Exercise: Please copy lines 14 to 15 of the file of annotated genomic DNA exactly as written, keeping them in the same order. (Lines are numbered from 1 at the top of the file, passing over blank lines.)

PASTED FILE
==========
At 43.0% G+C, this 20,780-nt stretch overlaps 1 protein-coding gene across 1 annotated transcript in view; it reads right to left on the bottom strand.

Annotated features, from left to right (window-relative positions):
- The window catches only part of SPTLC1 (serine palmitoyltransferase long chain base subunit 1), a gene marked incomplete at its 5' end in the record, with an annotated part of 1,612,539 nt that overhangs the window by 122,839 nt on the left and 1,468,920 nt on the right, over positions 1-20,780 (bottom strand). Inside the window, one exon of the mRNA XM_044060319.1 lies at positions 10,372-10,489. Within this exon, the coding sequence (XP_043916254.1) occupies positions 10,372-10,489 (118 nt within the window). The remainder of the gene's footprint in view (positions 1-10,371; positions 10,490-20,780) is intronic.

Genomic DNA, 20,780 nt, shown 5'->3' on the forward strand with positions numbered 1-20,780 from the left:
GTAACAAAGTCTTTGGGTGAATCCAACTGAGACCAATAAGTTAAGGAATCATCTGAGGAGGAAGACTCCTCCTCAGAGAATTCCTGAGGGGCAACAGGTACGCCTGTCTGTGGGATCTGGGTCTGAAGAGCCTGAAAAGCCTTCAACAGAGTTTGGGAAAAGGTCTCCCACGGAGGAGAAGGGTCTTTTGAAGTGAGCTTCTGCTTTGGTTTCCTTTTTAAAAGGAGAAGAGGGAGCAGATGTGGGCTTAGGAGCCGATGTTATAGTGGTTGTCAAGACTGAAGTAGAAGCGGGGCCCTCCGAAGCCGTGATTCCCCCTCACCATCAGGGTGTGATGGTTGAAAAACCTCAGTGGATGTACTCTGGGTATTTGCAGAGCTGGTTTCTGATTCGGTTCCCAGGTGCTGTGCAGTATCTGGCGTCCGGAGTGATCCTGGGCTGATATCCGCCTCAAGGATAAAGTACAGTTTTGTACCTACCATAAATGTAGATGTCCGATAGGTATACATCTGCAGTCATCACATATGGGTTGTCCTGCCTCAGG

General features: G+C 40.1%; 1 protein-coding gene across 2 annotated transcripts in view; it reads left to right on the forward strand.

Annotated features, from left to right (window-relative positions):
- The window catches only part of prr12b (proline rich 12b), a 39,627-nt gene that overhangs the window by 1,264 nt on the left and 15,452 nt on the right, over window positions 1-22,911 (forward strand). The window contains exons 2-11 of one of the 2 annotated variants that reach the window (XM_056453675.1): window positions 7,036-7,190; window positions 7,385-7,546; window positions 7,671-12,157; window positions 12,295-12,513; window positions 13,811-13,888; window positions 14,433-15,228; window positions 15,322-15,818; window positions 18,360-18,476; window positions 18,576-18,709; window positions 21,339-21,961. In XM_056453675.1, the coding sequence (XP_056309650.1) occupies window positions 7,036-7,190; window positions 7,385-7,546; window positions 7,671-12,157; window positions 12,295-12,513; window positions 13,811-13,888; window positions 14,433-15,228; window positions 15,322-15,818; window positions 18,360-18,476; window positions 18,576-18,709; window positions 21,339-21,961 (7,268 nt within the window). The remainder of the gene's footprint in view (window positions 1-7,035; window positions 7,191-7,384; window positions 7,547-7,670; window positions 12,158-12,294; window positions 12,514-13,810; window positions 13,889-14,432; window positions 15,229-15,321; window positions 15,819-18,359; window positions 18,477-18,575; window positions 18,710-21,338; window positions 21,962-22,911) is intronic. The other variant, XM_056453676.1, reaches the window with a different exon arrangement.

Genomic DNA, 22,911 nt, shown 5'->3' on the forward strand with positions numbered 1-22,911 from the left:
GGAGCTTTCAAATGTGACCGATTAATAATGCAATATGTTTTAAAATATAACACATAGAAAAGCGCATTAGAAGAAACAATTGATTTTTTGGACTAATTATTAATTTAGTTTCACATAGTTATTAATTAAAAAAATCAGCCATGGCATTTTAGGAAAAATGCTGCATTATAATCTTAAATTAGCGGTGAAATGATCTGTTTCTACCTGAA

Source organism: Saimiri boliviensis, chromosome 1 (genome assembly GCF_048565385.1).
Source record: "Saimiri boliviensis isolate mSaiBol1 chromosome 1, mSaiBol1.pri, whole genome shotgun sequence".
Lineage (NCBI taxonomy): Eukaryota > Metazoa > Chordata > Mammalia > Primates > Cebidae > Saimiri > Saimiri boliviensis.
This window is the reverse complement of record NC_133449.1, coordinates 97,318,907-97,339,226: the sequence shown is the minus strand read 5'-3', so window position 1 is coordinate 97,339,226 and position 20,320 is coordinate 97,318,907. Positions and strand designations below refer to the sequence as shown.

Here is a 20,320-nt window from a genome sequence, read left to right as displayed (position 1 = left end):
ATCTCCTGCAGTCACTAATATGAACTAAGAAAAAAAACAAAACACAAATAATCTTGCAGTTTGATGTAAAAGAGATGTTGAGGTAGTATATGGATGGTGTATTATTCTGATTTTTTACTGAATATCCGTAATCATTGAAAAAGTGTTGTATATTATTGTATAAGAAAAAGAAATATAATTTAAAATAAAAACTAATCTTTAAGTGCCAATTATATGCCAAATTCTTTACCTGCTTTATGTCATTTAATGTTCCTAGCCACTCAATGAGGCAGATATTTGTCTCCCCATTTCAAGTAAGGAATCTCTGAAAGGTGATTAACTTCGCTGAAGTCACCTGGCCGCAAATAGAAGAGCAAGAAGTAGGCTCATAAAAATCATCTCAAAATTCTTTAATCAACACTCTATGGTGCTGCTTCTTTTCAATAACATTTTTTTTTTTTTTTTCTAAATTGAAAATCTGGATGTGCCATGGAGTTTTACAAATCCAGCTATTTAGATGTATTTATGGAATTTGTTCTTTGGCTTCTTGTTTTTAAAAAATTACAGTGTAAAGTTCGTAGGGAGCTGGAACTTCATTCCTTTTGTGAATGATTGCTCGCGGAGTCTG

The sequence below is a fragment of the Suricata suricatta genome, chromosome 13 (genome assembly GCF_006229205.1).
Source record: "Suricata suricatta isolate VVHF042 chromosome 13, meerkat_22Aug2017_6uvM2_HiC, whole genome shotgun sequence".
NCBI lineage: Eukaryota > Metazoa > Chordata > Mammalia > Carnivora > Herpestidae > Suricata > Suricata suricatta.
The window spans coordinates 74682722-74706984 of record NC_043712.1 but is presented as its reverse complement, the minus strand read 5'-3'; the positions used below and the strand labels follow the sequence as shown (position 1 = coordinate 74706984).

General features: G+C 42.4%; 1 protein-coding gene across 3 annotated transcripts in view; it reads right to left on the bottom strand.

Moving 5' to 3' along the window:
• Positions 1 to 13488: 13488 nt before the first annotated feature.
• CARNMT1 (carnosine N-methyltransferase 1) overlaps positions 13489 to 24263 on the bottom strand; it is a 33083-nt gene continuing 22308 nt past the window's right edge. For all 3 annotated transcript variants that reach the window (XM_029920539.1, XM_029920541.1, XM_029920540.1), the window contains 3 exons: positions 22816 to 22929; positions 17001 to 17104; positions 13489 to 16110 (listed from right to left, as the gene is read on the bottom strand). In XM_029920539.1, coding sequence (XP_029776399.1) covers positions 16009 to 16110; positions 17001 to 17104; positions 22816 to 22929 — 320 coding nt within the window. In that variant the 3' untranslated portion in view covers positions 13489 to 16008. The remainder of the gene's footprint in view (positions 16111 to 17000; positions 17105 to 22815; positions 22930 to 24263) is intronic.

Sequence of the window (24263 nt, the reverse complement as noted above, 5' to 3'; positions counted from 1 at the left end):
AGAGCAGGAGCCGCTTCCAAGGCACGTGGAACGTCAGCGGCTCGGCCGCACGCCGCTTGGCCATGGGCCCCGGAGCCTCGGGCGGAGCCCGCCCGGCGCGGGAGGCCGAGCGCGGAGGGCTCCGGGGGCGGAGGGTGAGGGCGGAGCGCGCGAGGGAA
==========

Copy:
This window is the reverse complement of record NC_133449.1, coordinates 97,318,907-97,339,226: the sequence shown is the minus strand read 5'-3', so window position 1 is coordinate 97,339,226 and position 20,320 is coordinate 97,318,907. Positions and strand designations below refer to the sequence as shown.

Here is a 20,320-nt window from a genome sequence, read left to right as displayed (position 1 = left end):